as reflected in the report:
- Removed anticompetitive restraints imposed on American exports
adding up to $1 billion to U.S. export revenues over the next six years
- Ensured open competition in international telecommunications
markets by obtaining merger settlements that ensure opportunities for
American companies (British Telecommunications/MCI and Sprint/France
- Issued jointly with the Federal Trade Commission Antitrust
Enforcement Guidelines for International Operations in an effort to protect
both American consumers and exporters.
- The Division was instrumental in obtaining the passage of The
International Antitrust Enforcement Assistance Act of 1994, legislation
that gives the Department and the FTC powerful new tools to enforce our
antitrust laws against international cartels that harm American consumers
- Broke up an international price fixing cartel in thermal fax
paper, resulting in the first criminal antitrust prosecution of a major
Japanese corporation (Mitsubishi Corp.).
- Obtained a record $15 million criminal antitrust fine against a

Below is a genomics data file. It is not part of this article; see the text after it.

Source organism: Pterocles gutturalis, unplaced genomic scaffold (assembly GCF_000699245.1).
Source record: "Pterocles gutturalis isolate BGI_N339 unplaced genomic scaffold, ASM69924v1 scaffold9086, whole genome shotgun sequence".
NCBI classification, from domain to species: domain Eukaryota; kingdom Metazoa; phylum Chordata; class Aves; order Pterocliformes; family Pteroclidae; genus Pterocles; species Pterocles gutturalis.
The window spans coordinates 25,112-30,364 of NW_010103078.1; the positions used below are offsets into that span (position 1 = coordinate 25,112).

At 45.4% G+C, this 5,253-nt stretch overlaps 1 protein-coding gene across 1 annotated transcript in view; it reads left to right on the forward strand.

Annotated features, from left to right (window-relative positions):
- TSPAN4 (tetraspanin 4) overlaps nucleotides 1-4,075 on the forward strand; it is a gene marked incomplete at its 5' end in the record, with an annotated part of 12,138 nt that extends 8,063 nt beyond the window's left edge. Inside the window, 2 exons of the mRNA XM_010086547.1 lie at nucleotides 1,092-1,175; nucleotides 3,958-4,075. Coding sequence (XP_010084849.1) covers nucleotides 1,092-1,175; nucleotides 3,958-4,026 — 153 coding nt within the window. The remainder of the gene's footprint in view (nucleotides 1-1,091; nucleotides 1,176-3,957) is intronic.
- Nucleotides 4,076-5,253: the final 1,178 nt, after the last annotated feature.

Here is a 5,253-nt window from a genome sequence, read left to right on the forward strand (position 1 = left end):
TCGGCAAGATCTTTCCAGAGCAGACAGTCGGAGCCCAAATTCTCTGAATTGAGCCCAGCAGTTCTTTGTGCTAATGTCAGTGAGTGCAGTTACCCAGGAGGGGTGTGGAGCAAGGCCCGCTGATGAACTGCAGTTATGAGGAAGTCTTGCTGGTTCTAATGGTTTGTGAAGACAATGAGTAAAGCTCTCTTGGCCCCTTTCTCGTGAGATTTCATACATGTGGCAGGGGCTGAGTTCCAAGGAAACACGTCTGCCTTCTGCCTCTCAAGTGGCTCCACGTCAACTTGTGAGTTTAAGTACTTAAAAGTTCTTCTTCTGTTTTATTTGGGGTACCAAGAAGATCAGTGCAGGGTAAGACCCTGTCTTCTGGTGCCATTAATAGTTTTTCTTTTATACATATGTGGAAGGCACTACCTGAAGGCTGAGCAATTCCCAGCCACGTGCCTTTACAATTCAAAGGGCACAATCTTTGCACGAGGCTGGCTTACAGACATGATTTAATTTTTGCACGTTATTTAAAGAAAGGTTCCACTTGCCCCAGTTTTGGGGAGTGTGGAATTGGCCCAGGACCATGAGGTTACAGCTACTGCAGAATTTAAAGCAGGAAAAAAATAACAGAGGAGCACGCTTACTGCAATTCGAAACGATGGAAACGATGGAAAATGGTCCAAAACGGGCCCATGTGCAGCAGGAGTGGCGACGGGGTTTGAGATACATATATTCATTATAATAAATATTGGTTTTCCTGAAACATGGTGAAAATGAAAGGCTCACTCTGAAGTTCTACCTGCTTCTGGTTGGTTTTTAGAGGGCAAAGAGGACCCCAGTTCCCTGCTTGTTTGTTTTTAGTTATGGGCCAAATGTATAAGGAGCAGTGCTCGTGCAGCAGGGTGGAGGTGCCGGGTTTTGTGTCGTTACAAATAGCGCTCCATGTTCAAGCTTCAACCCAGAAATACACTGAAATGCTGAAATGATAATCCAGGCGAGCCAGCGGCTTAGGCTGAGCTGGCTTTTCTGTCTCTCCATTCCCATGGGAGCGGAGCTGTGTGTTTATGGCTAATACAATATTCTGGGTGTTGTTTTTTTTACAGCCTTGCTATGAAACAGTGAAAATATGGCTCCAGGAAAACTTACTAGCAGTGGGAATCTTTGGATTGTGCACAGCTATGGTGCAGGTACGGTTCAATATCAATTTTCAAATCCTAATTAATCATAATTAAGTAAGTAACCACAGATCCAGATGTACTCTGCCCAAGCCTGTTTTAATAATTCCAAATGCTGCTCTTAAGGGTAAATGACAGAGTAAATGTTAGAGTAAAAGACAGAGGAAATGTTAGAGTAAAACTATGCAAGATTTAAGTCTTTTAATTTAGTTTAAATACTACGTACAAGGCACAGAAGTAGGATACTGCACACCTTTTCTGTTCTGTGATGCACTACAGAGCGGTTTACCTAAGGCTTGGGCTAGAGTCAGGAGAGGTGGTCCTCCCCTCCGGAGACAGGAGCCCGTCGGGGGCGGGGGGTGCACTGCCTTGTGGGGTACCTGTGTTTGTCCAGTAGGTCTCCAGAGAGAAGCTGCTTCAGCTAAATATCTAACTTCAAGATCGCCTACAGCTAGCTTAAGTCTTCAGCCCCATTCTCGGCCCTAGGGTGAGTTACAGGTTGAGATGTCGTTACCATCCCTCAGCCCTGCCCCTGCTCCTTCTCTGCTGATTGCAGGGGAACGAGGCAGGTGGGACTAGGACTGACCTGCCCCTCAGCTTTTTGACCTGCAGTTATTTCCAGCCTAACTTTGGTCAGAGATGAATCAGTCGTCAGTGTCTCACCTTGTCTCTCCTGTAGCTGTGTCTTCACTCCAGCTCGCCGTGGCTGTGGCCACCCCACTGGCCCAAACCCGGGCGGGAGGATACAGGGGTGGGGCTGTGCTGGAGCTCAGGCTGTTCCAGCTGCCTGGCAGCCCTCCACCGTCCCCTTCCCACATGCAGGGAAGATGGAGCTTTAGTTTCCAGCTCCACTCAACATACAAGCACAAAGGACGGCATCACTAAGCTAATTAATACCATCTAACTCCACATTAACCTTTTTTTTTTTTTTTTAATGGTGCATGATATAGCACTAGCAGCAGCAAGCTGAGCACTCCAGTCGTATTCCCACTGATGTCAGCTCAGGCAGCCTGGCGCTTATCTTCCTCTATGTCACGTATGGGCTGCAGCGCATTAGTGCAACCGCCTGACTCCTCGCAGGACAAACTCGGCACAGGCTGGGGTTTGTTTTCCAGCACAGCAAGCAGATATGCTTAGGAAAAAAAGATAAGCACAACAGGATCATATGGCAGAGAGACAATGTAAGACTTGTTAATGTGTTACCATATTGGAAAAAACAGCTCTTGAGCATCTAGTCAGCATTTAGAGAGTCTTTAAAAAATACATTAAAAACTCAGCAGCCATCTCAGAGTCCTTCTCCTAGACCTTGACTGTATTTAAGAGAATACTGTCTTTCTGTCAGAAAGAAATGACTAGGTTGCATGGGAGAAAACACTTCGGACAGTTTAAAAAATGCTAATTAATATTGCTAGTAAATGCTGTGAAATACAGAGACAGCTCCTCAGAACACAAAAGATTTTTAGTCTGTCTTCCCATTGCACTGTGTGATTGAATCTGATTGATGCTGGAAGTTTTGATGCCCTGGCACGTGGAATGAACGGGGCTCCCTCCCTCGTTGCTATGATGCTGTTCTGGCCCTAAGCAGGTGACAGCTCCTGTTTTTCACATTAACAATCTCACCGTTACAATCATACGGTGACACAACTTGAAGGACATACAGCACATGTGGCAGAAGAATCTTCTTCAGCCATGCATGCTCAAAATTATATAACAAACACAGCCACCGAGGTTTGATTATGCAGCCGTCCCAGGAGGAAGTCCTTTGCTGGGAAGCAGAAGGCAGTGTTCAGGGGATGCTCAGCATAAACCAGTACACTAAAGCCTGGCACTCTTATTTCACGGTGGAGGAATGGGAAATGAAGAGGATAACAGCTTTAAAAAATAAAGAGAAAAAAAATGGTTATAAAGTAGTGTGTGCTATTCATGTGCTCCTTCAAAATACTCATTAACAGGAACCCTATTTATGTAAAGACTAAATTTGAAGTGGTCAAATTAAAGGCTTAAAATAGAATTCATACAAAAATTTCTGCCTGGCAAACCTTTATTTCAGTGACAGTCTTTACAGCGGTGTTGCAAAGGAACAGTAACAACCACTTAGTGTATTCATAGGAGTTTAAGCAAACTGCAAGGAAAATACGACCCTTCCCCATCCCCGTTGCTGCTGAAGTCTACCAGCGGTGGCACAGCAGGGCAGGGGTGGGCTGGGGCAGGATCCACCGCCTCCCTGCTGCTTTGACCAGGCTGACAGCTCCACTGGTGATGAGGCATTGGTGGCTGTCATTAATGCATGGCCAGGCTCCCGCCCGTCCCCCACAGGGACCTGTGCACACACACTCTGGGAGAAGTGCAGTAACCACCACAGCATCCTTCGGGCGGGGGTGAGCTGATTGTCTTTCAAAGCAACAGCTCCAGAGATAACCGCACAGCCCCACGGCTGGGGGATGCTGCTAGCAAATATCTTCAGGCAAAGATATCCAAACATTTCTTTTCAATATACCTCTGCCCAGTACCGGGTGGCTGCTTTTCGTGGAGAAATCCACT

subsidiary of a Norwegian manufacturer of commercial explosives for
conspiring to fix prices (Dyno Nobel).
- Broke up other criminal conspiracies that were increasing American
consumers' prices for goods such as milk, bread, carpets, residential
doors, plastic dinnerware, and steel wool scouring pads.
- Played a leading role, working closely with the Administration and
Congress to secure the passage of the Telecommunications Act of 1996,
legislation that will increase competition and reduce government
- Supported appropriate waiver requests of the Modified Final
Judgment by the Bell companies to engage in new businesses
that would not impede competition (Ameritech).
- Established a Telecommunications Task Force made up of lawyers
with extensive telecommunications merger experience, and prepared to review
the added number of proposed mergers and alliances likely to result from
the new law.
- Challenged or restructured a high number of mergers--since FY
1993, 60 were challenged and of those, 27 were challenged in court, 20 were
restructured to alleviate the threat of competition. An additional 33
transactions, which did not involve court proceedings--were abandoned or
restructured by the parties as a result of the Division's investigation.
- Protected competition in software markets by challenging the
proposed Microsoft/Intuit merger, which Microsoft abandoned after the
Division filed suit.
- Protected competition in the telecommunications, healthcare,
bread, tissue, software, and waste disposal industries by restructuring